How Virtual Reality is Blurring the Lines Between Designers and Consumers – Rob Report

“I’ve always wanted to disrupt the traditional Wall paper says Julia Panselhon, founder of the London-based wallpaper brand Made of material. “virtual and augmented reality [VR and AR] My catalysts were to lead this change.”

collage artist animated wallpaper is among the most eye-catching AR and VR design products gaining traction in the combination of high-end residential and resort products. These technologies, which are still nascent, are powered by sophisticated software platform systems – mostly rendered in 3-D – including mixerAnd the Unreal Engine And the Photo shop.

says David Azar, co-founder encryption, a site dedicated to Web3 technologies that include both technologies. “They also influence how people build, sell, and outfit these homes.”

To elaborate on the definitions further, Azar says that augmented reality augments a real-life environment or object by saturating it with digital elements — like a 3D visual of a couch as it would look in your living room. Virtual reality, on the other hand, is a three-dimensional world, similar to the design of a house that has not yet been built. Today’s designers and architects are turning to both approaches in creative ways.

Ornar showroom in Miami

Made with AR Matter wallpapers

Courtesy of the article made from

According to Bancilhon, interested customers will be able to scan a QR code on their phone or press a button on their computer and watch a two-minute animation of the background featuring 120 separate frames. Each frame can be viewed individually, with customers selecting the one they particularly like. Made of Matter then translates the frame image into a background pattern, which is produced for the client – a custom pattern for the metaverse age. The company charges about $350 for a single frame and wallpaper costs $70 per 10 square feet.

And in the same vein, the French design studio Lizar Sells digital to physical art for homes. Co-founders Jacques Lalo and Alexandre Vannucci use their expertise in AR and VR to create immersive works for clients.

Recently, Lezar has been behind the artwork Be two lineswhich depicts a woman dancing. Each of the 2775 Dance Frames can be obtained as an exclusive NFTVannucci says. “This NFT gives the buyer the right to convert the snippet of their choice into a physical work.” He says an NFT costs $400, while artwork can run upwards of $4,000, depending on materials and size.

Ornar showroom in Miami

Ornar Miami showroom

Courtesy of Ornare

Going beyond the decorative elements, some architects and interior designers are going beyond standard rendering software and using virtual reality to more accurately visualize their residential projects. Tel Aviv– Architect Simon BarazinFor example, he has begun to adopt virtual reality technologies and use 3D software Unreal Engine To develop designs complete with room size, lighting, colors and materials.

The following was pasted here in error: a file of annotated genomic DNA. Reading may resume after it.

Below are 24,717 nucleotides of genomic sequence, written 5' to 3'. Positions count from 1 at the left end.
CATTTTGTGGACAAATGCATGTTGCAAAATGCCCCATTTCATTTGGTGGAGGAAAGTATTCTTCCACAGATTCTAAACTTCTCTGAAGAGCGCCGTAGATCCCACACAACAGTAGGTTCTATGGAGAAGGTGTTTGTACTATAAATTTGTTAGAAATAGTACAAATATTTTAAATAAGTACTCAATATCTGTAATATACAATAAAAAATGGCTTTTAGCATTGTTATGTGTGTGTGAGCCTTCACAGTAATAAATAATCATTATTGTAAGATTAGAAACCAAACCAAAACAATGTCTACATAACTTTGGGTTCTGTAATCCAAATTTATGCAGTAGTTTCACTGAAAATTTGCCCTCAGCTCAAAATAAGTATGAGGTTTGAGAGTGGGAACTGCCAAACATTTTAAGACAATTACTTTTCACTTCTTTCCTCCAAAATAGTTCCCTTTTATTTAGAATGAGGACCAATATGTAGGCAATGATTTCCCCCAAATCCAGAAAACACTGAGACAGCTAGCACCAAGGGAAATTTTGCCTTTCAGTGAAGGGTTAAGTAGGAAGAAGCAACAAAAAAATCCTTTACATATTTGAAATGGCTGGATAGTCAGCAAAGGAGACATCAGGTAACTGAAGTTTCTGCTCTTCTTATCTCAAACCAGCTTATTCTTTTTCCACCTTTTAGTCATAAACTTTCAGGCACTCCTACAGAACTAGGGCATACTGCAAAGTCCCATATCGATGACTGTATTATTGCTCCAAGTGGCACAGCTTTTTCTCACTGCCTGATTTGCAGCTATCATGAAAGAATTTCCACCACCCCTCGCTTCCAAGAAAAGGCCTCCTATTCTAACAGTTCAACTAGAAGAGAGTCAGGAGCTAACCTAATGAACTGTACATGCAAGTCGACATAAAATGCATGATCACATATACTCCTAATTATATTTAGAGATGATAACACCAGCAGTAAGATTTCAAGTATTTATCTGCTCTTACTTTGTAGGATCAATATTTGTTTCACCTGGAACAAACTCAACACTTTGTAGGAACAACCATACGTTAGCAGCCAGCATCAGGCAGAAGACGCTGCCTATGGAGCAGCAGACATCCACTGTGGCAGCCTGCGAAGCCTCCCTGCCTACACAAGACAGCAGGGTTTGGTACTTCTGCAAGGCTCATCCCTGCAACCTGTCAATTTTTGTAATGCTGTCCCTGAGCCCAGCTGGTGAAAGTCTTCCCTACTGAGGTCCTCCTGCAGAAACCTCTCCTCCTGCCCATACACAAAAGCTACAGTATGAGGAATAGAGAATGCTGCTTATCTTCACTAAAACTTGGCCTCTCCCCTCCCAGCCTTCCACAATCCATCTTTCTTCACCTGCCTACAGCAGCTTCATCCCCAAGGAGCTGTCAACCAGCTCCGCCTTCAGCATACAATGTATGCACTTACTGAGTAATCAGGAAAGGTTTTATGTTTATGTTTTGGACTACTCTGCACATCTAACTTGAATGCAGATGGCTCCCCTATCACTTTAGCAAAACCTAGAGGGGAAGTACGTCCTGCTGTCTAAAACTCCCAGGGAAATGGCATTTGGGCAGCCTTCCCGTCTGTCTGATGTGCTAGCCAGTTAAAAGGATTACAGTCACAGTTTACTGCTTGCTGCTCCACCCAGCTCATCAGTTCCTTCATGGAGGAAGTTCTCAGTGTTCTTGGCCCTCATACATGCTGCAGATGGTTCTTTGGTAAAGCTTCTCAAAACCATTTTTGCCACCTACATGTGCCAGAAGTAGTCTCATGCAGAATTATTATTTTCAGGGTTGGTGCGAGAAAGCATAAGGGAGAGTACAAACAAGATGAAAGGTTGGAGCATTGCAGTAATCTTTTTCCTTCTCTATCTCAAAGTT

Brazin’s latest commission—about $500,000 for the job, a large sum of which is earmarked for the virtual reality component—has him doing a large, minimalistic kitchen renovation for a Tel Aviv apartment. “The client preferred bright colours, so I gave him three looks – blue, green and red. He was able to see how each of them would look in his kitchen and in the end he liked the blue better,” he says. “The design process was straightforward, which is what virtual reality helps to do. It was groundbreaking for my work.”

In some cases, AR and VR can help justify an expensive purchase, says Los Angeles owner Gianpiero Gaglione. GG interior design. “As much as possible,” he says, “clients want to see exactly what they’re getting before they invest large sums of money in renovations” or a new home. With AR and VR, they can.

Digital-to-physical art from French design store Lezar

Digital-to-physical art (left) from French design store Lezar.

Photo by Corentin Schimel / Courtesy of Lezar

for example: Orner is a Brazilian cabinetry brand known for its extravagant custom cabinets ranging from $100,000 to $500,000.

Stephen La Fonte, a Miami-based interior designer, regularly hires the firm to remodel cabinets for his clients’ homes and describes its use of virtual reality glasses in his Miami showroom as radical. The technology allows clients the chance to “live” their potential closets—rooms that can include items like leather shelves and mirrored bronzed glass.

says La Fonte, who added that he commissioned Ornare to install the closet in his Miami home earlier this year. “Honestly, I wouldn’t have paid for it if I hadn’t been able to see it beforehand,” he says. “Virtual reality gave me the opportunity.”

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